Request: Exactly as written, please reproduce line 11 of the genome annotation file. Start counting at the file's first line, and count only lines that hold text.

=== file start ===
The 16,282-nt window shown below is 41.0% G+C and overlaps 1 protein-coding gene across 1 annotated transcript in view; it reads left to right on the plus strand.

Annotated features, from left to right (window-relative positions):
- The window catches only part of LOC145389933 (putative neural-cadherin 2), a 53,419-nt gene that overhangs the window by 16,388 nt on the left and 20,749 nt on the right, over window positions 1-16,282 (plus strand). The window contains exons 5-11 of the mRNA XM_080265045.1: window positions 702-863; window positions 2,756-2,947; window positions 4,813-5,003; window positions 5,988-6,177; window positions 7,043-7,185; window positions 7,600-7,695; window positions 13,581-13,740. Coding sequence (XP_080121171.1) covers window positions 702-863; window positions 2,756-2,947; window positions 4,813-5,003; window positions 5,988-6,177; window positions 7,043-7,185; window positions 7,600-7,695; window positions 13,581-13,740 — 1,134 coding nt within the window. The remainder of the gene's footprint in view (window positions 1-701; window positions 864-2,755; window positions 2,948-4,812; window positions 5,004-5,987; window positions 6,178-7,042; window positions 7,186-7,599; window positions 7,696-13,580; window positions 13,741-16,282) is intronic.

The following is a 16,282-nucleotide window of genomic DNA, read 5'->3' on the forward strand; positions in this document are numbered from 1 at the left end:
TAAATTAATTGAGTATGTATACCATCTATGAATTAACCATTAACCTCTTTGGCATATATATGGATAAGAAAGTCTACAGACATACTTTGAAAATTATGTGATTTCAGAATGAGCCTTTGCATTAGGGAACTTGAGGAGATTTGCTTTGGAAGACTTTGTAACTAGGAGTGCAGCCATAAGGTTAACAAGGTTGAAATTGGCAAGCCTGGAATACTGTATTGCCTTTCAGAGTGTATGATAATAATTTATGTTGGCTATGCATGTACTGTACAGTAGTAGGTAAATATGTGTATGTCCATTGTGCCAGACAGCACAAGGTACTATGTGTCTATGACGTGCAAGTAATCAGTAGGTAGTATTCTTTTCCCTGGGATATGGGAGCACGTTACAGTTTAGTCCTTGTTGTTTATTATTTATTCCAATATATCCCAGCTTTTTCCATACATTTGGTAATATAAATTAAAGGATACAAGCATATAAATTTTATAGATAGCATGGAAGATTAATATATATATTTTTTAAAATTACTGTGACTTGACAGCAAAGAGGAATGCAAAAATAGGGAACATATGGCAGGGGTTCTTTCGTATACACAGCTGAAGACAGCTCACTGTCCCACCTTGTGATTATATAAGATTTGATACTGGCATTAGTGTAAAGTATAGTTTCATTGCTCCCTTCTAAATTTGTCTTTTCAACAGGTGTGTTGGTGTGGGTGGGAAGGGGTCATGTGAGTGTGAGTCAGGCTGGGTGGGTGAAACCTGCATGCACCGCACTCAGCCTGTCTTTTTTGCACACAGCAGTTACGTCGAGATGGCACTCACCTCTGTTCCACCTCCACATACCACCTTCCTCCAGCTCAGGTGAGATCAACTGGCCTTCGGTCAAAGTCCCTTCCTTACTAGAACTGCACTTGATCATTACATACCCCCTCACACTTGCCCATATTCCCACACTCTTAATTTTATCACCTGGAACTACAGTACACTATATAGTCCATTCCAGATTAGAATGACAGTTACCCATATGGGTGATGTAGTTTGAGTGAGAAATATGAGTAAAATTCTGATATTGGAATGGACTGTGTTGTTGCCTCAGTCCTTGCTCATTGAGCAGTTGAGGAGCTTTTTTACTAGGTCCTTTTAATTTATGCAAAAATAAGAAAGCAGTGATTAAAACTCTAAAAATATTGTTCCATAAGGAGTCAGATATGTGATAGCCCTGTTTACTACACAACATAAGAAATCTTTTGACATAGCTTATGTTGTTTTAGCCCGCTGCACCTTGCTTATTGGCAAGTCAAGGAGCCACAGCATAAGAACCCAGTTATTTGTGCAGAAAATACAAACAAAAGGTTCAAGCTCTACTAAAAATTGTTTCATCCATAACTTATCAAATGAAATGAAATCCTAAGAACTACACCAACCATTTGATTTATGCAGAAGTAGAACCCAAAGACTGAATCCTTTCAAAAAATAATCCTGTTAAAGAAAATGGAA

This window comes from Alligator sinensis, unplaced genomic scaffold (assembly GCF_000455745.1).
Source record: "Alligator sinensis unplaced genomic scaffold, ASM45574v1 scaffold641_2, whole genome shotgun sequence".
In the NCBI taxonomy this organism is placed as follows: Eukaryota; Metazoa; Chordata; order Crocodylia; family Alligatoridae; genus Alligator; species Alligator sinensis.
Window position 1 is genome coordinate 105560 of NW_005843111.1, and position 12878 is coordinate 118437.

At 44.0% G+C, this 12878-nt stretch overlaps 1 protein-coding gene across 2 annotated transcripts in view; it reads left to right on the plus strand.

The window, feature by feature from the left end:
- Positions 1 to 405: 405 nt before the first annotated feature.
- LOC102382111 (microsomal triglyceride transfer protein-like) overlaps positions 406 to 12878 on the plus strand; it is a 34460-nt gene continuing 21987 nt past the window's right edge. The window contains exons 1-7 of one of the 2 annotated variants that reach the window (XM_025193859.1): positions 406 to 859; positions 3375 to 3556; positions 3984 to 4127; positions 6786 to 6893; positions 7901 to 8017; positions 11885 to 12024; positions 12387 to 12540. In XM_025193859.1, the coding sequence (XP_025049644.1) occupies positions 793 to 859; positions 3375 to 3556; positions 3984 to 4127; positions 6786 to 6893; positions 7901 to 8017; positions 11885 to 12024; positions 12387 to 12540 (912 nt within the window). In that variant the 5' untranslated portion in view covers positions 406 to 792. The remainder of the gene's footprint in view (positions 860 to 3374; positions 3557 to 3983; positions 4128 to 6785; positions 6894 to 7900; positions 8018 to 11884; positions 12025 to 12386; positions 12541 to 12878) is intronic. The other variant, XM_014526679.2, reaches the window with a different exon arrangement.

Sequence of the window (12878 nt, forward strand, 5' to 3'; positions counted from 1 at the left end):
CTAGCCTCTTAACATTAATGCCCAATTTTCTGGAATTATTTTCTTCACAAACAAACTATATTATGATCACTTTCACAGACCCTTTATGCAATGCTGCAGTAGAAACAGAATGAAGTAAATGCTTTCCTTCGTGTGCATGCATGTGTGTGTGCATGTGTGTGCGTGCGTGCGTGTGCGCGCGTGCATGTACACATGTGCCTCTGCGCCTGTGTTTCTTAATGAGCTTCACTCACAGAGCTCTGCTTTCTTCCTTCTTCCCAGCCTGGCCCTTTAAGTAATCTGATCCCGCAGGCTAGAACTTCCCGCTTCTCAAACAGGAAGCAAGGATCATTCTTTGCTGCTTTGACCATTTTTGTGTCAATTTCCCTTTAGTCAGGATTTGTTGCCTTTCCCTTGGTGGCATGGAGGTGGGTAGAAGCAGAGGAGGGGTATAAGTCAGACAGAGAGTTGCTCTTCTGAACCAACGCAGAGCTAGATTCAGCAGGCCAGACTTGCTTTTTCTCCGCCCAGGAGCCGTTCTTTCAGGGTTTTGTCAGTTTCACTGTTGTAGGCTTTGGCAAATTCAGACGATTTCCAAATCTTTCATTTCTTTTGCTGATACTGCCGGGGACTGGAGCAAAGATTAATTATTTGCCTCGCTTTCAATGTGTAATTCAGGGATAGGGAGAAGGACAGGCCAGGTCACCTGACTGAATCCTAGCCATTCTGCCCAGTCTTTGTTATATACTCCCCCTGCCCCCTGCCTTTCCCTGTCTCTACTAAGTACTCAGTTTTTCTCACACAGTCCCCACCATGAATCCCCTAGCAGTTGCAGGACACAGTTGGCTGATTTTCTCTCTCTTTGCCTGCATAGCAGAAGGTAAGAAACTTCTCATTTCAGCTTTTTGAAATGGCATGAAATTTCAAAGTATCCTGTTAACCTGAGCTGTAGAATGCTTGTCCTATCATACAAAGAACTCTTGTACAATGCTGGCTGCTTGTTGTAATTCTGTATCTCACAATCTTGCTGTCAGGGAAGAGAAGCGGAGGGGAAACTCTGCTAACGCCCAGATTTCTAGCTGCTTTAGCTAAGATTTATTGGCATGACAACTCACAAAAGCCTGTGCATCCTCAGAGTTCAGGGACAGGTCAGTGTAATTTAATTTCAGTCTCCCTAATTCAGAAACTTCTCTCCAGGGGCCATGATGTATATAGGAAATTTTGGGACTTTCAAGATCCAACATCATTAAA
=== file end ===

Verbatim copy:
The window, feature by feature from the left end: